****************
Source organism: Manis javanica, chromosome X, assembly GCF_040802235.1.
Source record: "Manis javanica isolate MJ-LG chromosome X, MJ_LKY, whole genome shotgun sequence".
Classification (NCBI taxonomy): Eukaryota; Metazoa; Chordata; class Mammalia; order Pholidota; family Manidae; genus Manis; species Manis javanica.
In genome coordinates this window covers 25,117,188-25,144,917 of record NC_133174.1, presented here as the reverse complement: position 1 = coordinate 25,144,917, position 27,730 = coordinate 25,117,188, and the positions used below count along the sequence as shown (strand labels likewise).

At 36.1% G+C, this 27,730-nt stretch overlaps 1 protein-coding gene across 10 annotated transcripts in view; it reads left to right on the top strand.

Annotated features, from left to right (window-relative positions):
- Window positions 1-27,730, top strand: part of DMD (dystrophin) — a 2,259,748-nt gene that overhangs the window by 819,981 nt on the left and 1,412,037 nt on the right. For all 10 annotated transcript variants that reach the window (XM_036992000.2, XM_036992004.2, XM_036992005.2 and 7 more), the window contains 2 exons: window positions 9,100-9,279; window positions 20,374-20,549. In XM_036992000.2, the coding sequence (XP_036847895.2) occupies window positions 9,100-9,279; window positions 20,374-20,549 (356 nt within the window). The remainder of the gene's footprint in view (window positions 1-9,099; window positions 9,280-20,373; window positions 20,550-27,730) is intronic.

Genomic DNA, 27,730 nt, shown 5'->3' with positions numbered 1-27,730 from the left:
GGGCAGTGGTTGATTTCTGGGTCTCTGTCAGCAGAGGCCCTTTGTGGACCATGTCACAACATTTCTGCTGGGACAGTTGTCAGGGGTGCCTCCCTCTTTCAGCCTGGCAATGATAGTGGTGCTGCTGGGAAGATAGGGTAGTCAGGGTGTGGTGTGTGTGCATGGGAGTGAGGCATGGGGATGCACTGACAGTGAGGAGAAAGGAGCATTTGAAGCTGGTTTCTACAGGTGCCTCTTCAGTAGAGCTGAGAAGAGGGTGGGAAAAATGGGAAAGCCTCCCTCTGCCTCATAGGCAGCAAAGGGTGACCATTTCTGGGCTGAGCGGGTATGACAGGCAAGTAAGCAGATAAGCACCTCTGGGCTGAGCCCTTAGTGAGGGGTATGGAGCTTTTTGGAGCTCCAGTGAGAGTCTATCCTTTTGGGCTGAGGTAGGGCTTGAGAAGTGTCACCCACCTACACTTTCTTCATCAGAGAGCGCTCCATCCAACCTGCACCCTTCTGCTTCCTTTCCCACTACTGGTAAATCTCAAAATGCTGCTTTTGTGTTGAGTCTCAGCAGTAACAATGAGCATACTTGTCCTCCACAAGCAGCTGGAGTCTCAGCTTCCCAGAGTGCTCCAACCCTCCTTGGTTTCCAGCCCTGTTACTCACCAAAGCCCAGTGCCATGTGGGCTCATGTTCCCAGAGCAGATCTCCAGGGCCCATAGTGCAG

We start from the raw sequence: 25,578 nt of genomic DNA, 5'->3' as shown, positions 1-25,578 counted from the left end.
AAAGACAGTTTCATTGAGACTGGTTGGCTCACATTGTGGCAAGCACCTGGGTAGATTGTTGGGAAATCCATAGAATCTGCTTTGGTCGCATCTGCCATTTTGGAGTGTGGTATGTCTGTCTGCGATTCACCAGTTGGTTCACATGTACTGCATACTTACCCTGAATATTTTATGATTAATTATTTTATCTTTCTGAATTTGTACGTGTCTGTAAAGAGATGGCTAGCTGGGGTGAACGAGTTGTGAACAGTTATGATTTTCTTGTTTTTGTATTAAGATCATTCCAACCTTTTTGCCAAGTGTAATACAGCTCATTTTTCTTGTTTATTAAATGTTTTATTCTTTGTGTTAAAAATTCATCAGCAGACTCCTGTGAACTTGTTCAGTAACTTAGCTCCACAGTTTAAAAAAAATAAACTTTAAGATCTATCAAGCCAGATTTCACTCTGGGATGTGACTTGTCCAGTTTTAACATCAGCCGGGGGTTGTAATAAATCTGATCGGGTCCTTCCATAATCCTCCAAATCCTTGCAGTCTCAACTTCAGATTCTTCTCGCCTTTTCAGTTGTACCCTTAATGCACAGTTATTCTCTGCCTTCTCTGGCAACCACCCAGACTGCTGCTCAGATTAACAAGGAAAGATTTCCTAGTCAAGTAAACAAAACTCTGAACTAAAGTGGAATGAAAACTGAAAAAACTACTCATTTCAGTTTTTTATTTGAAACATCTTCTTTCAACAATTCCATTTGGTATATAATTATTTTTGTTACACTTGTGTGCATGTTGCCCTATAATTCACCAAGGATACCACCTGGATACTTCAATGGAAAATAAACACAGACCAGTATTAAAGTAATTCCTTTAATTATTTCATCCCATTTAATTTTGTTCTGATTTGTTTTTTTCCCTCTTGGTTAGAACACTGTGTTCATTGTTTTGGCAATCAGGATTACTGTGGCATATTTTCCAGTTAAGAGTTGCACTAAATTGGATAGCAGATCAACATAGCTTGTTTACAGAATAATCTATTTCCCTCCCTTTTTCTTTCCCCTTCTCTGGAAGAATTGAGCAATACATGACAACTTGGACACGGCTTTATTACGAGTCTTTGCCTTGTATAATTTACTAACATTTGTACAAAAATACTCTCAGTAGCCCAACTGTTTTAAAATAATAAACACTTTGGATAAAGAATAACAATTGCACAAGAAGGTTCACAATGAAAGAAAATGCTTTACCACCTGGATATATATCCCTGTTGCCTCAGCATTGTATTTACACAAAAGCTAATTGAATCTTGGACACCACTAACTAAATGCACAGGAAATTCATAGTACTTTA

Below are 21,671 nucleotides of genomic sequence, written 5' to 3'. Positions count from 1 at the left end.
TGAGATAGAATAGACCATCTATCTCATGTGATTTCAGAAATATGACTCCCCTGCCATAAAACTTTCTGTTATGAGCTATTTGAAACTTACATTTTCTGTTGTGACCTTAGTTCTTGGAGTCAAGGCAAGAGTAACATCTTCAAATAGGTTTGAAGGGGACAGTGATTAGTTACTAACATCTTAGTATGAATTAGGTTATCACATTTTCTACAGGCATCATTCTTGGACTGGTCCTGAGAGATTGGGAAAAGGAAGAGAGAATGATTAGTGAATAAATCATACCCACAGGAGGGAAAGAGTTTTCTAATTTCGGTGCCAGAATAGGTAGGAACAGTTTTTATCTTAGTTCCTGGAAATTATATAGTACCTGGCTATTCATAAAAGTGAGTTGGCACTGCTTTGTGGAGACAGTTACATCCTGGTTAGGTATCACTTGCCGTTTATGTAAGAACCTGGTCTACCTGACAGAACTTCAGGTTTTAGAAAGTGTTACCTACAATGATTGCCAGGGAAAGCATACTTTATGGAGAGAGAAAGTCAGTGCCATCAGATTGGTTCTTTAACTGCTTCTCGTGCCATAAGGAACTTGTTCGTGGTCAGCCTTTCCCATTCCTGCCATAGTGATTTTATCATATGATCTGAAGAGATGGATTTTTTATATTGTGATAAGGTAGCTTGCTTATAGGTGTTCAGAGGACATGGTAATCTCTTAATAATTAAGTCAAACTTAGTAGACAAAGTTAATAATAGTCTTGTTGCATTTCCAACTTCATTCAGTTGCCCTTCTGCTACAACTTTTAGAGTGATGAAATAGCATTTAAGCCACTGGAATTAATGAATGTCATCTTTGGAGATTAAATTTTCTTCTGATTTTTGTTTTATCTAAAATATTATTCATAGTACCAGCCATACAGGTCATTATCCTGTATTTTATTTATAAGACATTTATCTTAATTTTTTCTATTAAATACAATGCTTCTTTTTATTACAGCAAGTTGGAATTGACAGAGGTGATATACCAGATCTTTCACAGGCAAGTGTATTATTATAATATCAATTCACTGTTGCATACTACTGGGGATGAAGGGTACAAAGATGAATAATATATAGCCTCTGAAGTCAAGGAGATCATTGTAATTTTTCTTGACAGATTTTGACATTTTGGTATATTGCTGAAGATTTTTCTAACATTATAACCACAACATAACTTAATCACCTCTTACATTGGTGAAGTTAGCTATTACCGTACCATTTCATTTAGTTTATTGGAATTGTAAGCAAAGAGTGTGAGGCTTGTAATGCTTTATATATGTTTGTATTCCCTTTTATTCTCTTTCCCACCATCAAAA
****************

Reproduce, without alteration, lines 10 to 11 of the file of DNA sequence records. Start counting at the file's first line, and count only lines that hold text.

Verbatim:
We start from the raw sequence: 25,578 nt of genomic DNA, 5'->3' as shown, positions 1-25,578 counted from the left end.
AAAGACAGTTTCATTGAGACTGGTTGGCTCACATTGTGGCAAGCACCTGGGTAGATTGTTGGGAAATCCATAGAATCTGCTTTGGTCGCATCTGCCATTTTGGAGTGTGGTATGTCTGTCTGCGATTCACCAGTTGGTTCACATGTACTGCATACTTACCCTGAATATTTTATGATTAATTATTTTATCTTTCTGAATTTGTACGTGTCTGTAAAGAGATGGCTAGCTGGGGTGAACGAGTTGTGAACAGTTATGATTTTCTTGTTTTTGTATTAAGATCATTCCAACCTTTTTGCCAAGTGTAATACAGCTCATTTTTCTTGTTTATTAAATGTTTTATTCTTTGTGTTAAAAATTCATCAGCAGACTCCTGTGAACTTGTTCAGTAACTTAGCTCCACAGTTTAAAAAAAATAAACTTTAAGATCTATCAAGCCAGATTTCACTCTGGGATGTGACTTGTCCAGTTTTAACATCAGCCGGGGGTTGTAATAAATCTGATCGGGTCCTTCCATAATCCTCCAAATCCTTGCAGTCTCAACTTCAGATTCTTCTCGCCTTTTCAGTTGTACCCTTAATGCACAGTTATTCTCTGCCTTCTCTGGCAACCACCCAGACTGCTGCTCAGATTAACAAGGAAAGATTTCCTAGTCAAGTAAACAAAACTCTGAACTAAAGTGGAATGAAAACTGAAAAAACTACTCATTTCAGTTTTTTATTTGAAACATCTTCTTTCAACAATTCCATTTGGTATATAATTATTTTTGTTACACTTGTGTGCATGTTGCCCTATAATTCACCAAGGATACCACCTGGATACTTCAATGGAAAATAAACACAGACCAGTATTAAAGTAATTCCTTTAATTATTTCATCCCATTTAATTTTGTTCTGATTTGTTTTTTTCCCTCTTGGTTAGAACACTGTGTTCATTGTTTTGGCAATCAGGATTACTGTGGCATATTTTCCAGTTAAGAGTTGCACTAAATTGGATAGCAGATCAACATAGCTTGTTTACAGAATAATCTATTTCCCTCCCTTTTTCTTTCCCCTTCTCTGGAAGAATTGAGCAATACATGACAACTTGGACACGGCTTTATTACGAGTCTTTGCCTTGTATAATTTACTAACATTTGTACAAAAATACTCTCAGTAGCCCAACTGTTTTAAAATAATAAACACTTTGGATAAAGAATAACAATTGCACAAGAAGGTTCACAATGAAAGAAAATGCTTTACCACCTGGATATATATCCCTGTTGCCTCAGCATTGTATTTACACAAAAGCTAATTGAATCTTGGACACCACTAACTAAATGCACAGGAAATTCATAGTACTTTA